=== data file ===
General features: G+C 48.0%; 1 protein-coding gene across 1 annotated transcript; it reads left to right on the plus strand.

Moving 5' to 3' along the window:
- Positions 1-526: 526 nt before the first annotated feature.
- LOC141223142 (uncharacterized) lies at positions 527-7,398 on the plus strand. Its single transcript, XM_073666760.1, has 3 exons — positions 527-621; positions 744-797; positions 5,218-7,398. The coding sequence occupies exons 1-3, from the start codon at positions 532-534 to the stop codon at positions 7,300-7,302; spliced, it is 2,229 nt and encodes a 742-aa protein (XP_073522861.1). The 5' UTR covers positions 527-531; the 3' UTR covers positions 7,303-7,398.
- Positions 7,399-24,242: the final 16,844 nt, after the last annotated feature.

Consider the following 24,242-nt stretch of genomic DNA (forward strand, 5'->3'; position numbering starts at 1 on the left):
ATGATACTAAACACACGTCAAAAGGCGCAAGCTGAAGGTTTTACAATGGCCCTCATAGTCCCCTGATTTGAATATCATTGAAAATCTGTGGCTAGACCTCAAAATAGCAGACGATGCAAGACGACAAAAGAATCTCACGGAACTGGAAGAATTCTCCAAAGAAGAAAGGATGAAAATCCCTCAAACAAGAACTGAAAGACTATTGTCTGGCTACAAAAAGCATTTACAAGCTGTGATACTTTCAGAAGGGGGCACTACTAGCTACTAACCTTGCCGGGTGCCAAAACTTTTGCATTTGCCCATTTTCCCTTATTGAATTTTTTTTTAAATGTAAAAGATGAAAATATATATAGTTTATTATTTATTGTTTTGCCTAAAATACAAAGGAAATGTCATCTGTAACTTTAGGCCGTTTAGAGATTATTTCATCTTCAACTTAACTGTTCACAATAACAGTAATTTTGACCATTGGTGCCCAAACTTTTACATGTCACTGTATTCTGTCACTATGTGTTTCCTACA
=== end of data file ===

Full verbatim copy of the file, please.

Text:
General features: G+C 48.0%; 1 protein-coding gene across 1 annotated transcript; it reads left to right on the plus strand.

Moving 5' to 3' along the window:
- Positions 1-526: 526 nt before the first annotated feature.
- LOC141223142 (uncharacterized) lies at positions 527-7,398 on the plus strand. Its single transcript, XM_073666760.1, has 3 exons — positions 527-621; positions 744-797; positions 5,218-7,398. The coding sequence occupies exons 1-3, from the start codon at positions 532-534 to the stop codon at positions 7,300-7,302; spliced, it is 2,229 nt and encodes a 742-aa protein (XP_073522861.1). The 5' UTR covers positions 527-531; the 3' UTR covers positions 7,303-7,398.
- Positions 7,399-24,242: the final 16,844 nt, after the last annotated feature.

Consider the following 24,242-nt stretch of genomic DNA (forward strand, 5'->3'; position numbering starts at 1 on the left):
ATGATACTAAACACACGTCAAAAGGCGCAAGCTGAAGGTTTTACAATGGCCCTCATAGTCCCCTGATTTGAATATCATTGAAAATCTGTGGCTAGACCTCAAAATAGCAGACGATGCAAGACGACAAAAGAATCTCACGGAACTGGAAGAATTCTCCAAAGAAGAAAGGATGAAAATCCCTCAAACAAGAACTGAAAGACTATTGTCTGGCTACAAAAAGCATTTACAAGCTGTGATACTTTCAGAAGGGGGCACTACTAGCTACTAACCTTGCCGGGTGCCAAAACTTTTGCATTTGCCCATTTTCCCTTATTGAATTTTTTTTTAAATGTAAAAGATGAAAATATATATAGTTTATTATTTATTGTTTTGCCTAAAATACAAAGGAAATGTCATCTGTAACTTTAGGCCGTTTAGAGATTATTTCATCTTCAACTTAACTGTTCACAATAACAGTAATTTTGACCATTGGTGCCCAAACTTTTACATGTCACTGTATTCTGTCACTATGTGTTTCCTACA